When Sarah Thomas was born in 1639, in New Haven, Connecticut Colony, British Colonial America, her father, John Thomas, was 24 and her mother, Tabitha, was 22. She married Captain William WILMOT on 14 October 1658, in New Haven, Connecticut Colony, British Colonial America. They were the parents of at least 6 sons and 5 daughters. She died on 28 December 1711, in New Haven, Connecticut Colony, British Colonial America, at the age of 72, and was buried in New Haven, Connecticut Colony, British Colonial America.
English, French, Walloon, Breton, German, Dutch, Flemish, Danish, Greek, West Indian (mainly Haiti and Jamaica), and African (mainly Tanzania and Nigeria): from the personal name Thomas, of Biblical (New Testament) origin, from Aramaic t’ōm’a, a byname meaning ‘twin’. It was borne by one of the disciples of Christ, known for his scepticism about Christ's resurrection (John 20:24–29). The Th- spelling is organic, the initial letter of the name in the Greek New Testament being a theta. The English pronunciation as t rather than th- is the result of French influence from an early date. In Britain, the surname is widely distributed throughout the country, but especially common in Wales and Cornwall. In North America, the English form of the surname has absorbed many cognates from other languages (e.g. Assyrian/Chaldean or Arabic Toma and Tuma , Albanian Toma and Thoma , and Slavic surnames listed in 3 below), and their patronymics and other derivatives (e.g. Polish Tomaszewski and Slovenian Tomažič; see Tomazic ). In France, this surname is most common in the Vosges and Brittany. The name Thomas is also found among Christians in southern India (compare Machan , Mammen , and Oommen ), but since South Indians traditionally do not have hereditary surnames, the southern Indian name was in most cases registered as such only after immigration of its bearers to the US. This surname is also very common among African Americans.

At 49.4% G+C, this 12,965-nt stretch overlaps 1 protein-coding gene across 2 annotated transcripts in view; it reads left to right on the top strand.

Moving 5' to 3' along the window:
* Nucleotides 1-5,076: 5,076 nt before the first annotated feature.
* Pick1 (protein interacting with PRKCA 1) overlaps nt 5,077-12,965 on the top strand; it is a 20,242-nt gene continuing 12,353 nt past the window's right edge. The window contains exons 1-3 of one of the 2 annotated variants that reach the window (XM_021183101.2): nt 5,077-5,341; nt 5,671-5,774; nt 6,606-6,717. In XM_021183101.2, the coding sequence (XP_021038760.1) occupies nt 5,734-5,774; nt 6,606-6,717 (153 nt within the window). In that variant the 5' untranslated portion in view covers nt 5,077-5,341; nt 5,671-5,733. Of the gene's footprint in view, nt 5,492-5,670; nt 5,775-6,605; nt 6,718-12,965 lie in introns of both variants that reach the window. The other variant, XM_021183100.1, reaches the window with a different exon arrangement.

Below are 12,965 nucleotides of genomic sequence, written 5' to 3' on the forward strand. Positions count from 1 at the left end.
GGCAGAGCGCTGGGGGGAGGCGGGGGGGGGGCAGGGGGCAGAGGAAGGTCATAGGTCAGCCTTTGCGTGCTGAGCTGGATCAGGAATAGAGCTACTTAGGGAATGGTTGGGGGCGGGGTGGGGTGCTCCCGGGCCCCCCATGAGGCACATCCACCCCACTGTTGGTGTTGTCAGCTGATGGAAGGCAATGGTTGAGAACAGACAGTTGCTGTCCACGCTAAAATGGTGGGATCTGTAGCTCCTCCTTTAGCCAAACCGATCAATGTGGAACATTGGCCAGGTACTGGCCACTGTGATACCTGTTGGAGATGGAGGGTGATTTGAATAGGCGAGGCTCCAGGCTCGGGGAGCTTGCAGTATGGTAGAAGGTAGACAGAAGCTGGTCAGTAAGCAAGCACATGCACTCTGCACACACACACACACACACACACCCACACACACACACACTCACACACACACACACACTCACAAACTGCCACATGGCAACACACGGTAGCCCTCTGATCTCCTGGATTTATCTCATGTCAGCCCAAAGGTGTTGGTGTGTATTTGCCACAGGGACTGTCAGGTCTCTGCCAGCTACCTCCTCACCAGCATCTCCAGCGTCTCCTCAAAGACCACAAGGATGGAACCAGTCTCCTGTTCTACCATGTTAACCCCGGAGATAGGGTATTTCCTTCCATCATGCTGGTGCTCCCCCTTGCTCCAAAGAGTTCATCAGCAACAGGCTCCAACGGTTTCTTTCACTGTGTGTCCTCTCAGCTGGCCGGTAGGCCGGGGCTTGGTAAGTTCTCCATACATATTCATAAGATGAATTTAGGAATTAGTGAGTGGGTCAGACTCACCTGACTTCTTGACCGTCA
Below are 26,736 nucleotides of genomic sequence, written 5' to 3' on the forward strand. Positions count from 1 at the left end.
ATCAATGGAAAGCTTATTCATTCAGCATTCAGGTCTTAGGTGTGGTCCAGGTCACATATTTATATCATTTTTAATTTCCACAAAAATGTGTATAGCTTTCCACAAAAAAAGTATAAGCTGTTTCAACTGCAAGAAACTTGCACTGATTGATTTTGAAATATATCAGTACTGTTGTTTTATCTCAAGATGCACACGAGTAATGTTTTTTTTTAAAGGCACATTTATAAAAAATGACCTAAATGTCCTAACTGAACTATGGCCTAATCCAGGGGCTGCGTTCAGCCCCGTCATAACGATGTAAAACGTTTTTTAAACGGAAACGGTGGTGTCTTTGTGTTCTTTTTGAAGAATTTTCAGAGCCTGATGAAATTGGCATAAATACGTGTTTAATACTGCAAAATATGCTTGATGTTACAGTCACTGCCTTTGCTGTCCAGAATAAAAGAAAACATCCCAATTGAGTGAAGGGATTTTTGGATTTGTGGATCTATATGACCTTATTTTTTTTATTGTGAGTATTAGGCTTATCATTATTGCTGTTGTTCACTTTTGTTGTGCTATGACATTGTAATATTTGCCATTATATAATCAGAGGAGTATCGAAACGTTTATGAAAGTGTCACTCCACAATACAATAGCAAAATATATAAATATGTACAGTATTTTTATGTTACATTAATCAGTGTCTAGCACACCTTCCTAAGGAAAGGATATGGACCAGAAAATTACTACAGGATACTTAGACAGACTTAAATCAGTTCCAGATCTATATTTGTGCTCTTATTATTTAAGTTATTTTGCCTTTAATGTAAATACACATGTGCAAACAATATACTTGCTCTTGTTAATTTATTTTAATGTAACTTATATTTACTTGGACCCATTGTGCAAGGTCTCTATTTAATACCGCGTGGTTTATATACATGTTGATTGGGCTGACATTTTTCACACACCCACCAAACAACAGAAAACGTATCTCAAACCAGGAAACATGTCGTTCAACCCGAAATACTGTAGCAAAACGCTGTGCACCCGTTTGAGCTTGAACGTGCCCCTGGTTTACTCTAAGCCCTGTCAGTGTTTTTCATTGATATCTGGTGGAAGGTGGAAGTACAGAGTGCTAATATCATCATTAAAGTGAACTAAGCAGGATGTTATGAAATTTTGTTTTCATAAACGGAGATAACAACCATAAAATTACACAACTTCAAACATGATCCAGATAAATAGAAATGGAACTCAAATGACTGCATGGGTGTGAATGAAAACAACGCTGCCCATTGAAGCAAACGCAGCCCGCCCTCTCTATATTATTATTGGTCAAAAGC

Native American (e.g. Navajo): adoption of the English personal name Thomas (see 1 above) as a surname.
Germanized or Americanized form of Polish Tomas , Tomasz, and Tomaś, Sorbian Tomaš (see also 4 below), Croatian Tomaš and Tomas , Slovenian Tomaš and Tomaž, Czech and Slovak Tomáš, all meaning ‘Thomas’.
Possible Related Names
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